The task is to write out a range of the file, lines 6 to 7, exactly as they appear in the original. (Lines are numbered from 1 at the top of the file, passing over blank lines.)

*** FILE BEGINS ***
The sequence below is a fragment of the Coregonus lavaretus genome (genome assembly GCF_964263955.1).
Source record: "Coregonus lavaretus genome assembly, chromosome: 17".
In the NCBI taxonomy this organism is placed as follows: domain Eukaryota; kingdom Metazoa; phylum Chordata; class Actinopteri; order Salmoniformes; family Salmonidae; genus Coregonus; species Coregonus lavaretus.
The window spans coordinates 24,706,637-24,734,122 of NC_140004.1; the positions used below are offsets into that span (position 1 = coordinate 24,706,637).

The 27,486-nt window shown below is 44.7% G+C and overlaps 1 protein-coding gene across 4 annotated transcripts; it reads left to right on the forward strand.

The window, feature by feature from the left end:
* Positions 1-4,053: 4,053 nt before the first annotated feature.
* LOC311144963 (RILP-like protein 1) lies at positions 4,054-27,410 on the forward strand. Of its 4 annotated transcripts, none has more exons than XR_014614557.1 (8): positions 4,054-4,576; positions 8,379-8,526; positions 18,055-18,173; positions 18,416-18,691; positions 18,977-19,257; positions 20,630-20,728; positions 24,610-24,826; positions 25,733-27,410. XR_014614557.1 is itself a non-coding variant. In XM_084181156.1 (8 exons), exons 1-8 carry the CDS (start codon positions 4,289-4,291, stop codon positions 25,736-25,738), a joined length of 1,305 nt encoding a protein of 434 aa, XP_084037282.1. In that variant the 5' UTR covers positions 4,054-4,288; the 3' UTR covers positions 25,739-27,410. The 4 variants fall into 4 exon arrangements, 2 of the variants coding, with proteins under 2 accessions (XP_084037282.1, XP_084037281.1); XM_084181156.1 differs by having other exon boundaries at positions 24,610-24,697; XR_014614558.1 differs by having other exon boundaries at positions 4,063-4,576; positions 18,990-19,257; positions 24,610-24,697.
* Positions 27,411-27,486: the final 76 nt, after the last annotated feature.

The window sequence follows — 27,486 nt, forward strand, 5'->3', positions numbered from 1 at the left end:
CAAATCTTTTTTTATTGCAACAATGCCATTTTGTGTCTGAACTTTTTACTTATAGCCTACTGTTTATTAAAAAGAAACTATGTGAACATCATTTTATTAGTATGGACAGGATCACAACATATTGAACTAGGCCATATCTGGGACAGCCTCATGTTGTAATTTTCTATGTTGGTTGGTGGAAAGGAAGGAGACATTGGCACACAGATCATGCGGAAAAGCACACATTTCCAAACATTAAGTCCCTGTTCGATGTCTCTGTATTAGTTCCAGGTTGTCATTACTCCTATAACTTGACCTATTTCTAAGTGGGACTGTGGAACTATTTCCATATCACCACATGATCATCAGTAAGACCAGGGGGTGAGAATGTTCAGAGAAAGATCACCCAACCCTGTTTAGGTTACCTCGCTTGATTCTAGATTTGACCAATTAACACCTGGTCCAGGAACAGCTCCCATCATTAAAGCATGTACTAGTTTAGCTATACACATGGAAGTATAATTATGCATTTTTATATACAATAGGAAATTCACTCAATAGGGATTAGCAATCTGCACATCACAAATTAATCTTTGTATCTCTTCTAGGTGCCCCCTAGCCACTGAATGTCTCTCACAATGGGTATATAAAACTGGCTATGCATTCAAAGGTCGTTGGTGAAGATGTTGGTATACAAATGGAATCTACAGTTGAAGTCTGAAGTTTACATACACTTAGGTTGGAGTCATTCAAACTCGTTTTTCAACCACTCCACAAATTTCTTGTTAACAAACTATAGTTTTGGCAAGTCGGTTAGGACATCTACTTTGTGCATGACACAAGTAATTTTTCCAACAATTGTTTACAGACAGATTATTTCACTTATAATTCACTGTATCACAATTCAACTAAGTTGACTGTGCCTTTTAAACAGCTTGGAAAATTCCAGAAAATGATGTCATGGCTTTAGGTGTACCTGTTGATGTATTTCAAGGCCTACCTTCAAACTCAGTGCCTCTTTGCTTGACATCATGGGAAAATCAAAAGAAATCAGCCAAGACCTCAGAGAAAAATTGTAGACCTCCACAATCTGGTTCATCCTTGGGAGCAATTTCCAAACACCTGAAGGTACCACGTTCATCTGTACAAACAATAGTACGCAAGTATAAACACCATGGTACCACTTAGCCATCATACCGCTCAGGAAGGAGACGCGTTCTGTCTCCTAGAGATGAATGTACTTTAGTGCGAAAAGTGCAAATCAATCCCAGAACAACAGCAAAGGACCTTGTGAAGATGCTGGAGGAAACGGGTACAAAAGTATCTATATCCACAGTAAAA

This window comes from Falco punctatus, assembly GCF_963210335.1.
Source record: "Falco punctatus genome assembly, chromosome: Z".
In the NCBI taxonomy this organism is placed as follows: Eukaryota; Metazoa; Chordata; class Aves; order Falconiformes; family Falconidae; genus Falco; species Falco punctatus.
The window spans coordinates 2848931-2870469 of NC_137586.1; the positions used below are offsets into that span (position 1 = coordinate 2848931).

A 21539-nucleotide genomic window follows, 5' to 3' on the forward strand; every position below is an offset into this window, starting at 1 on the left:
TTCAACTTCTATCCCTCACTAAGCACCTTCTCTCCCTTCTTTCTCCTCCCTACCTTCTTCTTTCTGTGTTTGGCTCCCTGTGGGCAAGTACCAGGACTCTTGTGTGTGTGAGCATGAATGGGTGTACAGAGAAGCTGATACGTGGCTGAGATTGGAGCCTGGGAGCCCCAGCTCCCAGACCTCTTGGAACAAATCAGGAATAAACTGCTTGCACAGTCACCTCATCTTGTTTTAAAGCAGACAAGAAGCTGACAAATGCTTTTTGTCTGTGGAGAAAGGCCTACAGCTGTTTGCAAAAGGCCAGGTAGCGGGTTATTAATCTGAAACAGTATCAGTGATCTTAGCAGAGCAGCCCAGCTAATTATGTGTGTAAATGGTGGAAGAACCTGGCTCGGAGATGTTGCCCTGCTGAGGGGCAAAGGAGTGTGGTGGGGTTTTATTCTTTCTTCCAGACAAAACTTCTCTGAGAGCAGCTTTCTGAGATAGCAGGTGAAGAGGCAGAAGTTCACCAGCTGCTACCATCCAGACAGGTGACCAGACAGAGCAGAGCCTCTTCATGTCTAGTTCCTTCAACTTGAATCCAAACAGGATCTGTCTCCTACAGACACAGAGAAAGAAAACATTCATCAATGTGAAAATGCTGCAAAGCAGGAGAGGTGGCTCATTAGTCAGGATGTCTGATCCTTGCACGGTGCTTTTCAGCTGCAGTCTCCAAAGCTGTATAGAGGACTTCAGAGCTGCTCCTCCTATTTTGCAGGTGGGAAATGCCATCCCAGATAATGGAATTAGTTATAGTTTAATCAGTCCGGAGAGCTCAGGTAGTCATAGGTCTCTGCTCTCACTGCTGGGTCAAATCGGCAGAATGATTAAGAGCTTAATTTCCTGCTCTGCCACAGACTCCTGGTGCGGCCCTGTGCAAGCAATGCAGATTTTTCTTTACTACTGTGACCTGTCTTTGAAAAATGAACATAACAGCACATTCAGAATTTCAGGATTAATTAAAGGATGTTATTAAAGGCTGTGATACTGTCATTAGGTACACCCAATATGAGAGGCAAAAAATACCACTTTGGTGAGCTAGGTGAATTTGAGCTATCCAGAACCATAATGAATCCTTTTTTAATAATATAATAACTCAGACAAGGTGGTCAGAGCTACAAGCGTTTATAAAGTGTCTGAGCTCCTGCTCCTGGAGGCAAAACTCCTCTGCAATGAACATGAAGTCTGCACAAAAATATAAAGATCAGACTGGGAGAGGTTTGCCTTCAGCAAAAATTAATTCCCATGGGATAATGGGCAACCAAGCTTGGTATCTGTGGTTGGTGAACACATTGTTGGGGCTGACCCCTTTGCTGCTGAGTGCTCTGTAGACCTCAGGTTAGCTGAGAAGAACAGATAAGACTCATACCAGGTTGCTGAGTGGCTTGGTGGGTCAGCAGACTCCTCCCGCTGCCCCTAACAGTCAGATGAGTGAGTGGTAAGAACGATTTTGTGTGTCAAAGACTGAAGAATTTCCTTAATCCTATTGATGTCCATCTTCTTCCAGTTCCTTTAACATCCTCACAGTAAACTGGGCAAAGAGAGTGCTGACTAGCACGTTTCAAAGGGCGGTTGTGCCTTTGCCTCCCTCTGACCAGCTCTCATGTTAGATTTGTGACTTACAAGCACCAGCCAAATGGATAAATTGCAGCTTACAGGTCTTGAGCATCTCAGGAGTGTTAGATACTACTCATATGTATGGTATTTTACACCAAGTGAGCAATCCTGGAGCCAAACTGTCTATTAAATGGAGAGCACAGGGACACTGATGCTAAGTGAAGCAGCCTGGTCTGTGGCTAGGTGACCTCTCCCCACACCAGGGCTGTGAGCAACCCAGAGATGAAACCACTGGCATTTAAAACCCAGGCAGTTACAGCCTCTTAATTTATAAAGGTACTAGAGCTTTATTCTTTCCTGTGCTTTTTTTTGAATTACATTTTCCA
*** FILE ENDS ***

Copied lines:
The window, feature by feature from the left end:
* Positions 1-4,053: 4,053 nt before the first annotated feature.